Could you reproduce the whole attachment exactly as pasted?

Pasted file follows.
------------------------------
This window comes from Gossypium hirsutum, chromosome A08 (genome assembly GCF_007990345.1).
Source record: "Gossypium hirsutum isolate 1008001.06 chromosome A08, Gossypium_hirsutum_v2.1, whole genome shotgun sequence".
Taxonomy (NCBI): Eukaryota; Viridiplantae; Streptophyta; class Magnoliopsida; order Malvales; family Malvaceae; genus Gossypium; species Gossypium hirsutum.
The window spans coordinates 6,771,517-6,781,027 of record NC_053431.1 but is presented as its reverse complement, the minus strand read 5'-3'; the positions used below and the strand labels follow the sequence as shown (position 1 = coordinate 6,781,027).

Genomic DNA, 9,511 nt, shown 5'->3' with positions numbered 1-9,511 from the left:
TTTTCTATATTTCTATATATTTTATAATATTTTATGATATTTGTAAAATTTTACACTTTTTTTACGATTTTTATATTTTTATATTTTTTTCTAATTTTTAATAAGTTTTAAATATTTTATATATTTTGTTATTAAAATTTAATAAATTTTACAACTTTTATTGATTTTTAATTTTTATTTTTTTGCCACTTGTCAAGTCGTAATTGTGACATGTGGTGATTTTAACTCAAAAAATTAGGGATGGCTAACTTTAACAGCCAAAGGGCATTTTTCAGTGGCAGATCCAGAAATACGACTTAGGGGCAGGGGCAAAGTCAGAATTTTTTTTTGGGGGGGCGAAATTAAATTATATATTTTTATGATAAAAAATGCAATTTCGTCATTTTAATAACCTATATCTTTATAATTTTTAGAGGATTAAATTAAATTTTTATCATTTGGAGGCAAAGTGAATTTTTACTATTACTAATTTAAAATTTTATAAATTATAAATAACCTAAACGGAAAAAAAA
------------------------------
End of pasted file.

This window comes from Gossypium hirsutum, chromosome A08 (genome assembly GCF_007990345.1).
Source record: "Gossypium hirsutum isolate 1008001.06 chromosome A08, Gossypium_hirsutum_v2.1, whole genome shotgun sequence".
Taxonomy (NCBI): Eukaryota; Viridiplantae; Streptophyta; class Magnoliopsida; order Malvales; family Malvaceae; genus Gossypium; species Gossypium hirsutum.
The window spans coordinates 6,771,517-6,781,027 of record NC_053431.1 but is presented as its reverse complement, the minus strand read 5'-3'; the positions used below and the strand labels follow the sequence as shown (position 1 = coordinate 6,781,027).

Genomic DNA, 9,511 nt, shown 5'->3' with positions numbered 1-9,511 from the left:
TTTTCTATATTTCTATATATTTTATAATATTTTATGATATTTGTAAAATTTTACACTTTTTTTACGATTTTTATATTTTTATATTTTTTTCTAATTTTTAATAAGTTTTAAATATTTTATATATTTTGTTATTAAAATTTAATAAATTTTACAACTTTTATTGATTTTTAATTTTTATTTTTTTGCCACTTGTCAAGTCGTAATTGTGACATGTGGTGATTTTAACTCAAAAAATTAGGGATGGCTAACTTTAACAGCCAAAGGGCATTTTTCAGTGGCAGATCCAGAAATACGACTTAGGGGCAGGGGCAAAGTCAGAATTTTTTTTTGGGGGGGCGAAATTAAATTATATATTTTTATGATAAAAAATGCAATTTCGTCATTTTAATAACCTATATCTTTATAATTTTTAGAGGATTAAATTAAATTTTTATCATTTGGAGGCAAAGTGAATTTTTACTATTACTAATTTAAAATTTTATAAATTATAAATAACCTAAACGGAAAAAAAA